October 24, 2019

Can You Smoke Food in the Winter?

Can You Smoke Food in the Winter?

Smoked fish and meats is something we associate more with the summer, when we are barbecuing and spending more time outside in the garden. Smoked food is something which can be enjoyed at any time of year, and what could be better than some home smoked salmon for breakfast on Christmas morning? If you want to get outside and smoke food over the winter months, there are several factors which are important to bear in mind.

Getting the Equipment – Can You Smoke Food in the Winter?

Because so many of us think of smoking food as a summer time activity, the colder months can be a great time to pick up smokers, wood chips and tools at bargain basement prices as the retailers clear out their summer stock to make way for other ranges. If you miss the boat with getting a smoker in the stores, online retailers keep stocks throughout the year but may have a less extensive range between autumn and Easter. Shop around and do some research to make sure you have everything you need before you get started. Get onto some specialist foodie or smoking websites and ask experts on their forums about what sort of things they would recommend for a beginner.

Smoke Food in the Winter
Smoke Food in the Winter

Temperature for your smoker to work

Obviously one of the main differences between a warm summer’s afternoon and a cold morning in January is the temperature. It is not uncommon for the temperature to be 20C or even 25C different between winter and summer and this has to be taken into account when smoking food. In cold weather, your smoker will take longer to reach the best temperature for smoke, and will lose heat far more quickly than it will in the winter. Some experts recommend insulating your smoker to protect it from icy winds, but it is sometimes a matter of trial and error to find the best temperature at any time of the year. As a general rule, in winter you will need more fuel to get the smoker up to the right temperature, and to keep it at this temperature while cooking. Around twice as much fuel could be required compared with the summer.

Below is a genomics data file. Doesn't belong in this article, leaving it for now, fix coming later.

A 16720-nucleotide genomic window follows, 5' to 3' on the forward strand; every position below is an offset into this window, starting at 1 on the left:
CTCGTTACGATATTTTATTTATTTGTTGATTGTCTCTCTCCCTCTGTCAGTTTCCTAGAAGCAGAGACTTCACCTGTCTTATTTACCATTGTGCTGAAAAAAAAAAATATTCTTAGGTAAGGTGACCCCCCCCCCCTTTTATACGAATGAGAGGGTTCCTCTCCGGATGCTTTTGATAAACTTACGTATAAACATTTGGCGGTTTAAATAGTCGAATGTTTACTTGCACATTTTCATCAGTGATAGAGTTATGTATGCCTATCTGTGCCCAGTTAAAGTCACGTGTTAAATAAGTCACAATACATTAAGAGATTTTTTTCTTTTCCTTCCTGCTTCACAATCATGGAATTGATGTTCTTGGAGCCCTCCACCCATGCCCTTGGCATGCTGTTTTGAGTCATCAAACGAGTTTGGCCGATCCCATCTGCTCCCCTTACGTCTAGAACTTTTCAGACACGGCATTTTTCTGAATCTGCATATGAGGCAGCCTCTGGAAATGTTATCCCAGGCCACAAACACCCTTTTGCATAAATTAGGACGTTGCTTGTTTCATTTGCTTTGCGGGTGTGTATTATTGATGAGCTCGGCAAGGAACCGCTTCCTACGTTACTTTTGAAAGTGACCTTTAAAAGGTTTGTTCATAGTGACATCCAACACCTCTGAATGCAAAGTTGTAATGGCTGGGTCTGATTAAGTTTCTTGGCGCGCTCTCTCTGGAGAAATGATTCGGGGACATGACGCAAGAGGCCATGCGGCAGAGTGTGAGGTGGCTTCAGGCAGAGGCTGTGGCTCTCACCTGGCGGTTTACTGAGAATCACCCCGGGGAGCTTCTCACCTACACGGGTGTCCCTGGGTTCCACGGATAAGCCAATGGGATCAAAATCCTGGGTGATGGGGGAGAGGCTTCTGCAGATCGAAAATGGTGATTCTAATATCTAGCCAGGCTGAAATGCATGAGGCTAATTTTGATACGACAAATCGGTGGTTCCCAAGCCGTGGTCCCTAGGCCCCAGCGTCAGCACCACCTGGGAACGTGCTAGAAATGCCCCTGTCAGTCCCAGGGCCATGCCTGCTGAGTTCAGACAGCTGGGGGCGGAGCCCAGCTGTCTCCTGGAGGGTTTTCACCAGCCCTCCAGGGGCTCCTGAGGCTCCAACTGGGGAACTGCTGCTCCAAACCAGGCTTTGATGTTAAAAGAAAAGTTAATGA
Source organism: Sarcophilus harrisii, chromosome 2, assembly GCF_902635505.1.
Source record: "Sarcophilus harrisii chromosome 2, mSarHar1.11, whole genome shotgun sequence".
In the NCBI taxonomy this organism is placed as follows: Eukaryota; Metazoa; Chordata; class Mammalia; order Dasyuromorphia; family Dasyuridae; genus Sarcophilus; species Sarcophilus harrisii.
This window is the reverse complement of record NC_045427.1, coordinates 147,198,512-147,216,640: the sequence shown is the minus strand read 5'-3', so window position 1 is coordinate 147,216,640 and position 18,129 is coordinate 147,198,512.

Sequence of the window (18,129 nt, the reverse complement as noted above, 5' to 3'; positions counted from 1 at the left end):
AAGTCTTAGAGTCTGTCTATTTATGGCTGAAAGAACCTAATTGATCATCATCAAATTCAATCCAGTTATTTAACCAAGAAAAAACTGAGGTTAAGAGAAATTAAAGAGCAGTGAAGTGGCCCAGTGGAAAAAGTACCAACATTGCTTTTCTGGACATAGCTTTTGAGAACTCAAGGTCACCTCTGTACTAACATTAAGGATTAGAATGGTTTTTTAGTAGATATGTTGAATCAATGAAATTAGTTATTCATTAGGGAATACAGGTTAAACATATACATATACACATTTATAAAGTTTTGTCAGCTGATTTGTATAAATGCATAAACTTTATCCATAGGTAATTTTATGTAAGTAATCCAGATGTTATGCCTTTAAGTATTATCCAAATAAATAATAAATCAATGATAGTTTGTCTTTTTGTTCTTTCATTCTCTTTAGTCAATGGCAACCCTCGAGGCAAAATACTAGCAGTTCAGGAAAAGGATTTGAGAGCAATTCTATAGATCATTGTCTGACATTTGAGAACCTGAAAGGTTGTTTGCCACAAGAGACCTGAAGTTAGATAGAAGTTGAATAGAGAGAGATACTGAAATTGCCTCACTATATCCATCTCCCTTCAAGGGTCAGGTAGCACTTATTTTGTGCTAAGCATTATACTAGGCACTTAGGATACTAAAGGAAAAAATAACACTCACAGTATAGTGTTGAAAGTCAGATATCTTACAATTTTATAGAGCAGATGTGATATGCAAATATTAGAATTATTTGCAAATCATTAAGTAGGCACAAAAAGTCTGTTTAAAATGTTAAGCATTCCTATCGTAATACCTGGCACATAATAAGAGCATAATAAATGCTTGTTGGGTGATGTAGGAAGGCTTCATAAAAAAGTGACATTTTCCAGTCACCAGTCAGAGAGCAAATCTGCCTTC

Smoke Food in the Winter
Smoke Food in the Winter

Fuel

Most home smokers use wood chips to fire their smoker, and there is a wide range of different chips on the market. There is no right or wrong fuel to use, and the choice mainly comes down to a matter of personal preference. Cherry wood, beech, apple, chestnut and hickory are all popular smoking fuels, so experiment with some different flavours to see which combinations you like. There are several websites which will point you in the right direction if you are struggling to know where to start. Remember that you are going to have to store all of this fuel somewhere, so buy small quantities of chips until you get a better idea of exactly what you are going to use.

Shelter

Rain or snow falling on your smoker draws heat away from the food inside, so it is a good idea to build some sort of little shelter to protect it from sudden showers. This shelter doesn’t have to be anything fancy; a few planks laid across a couple of bricks might be enough to provide a way of keeping the rain off. Just remember to leave enough room for the air to circulate and for there not to be any risk of anything catching fire as the temperature of the smoker starts to rise. It goes without saying that you should never be tempted to smoke food inside, however cold it is outside, and that smokers should be closely watched while the food is inside and the fire is lit.

Smoke Food in the Winter
Smoke Food in the Winter

Meat and Fish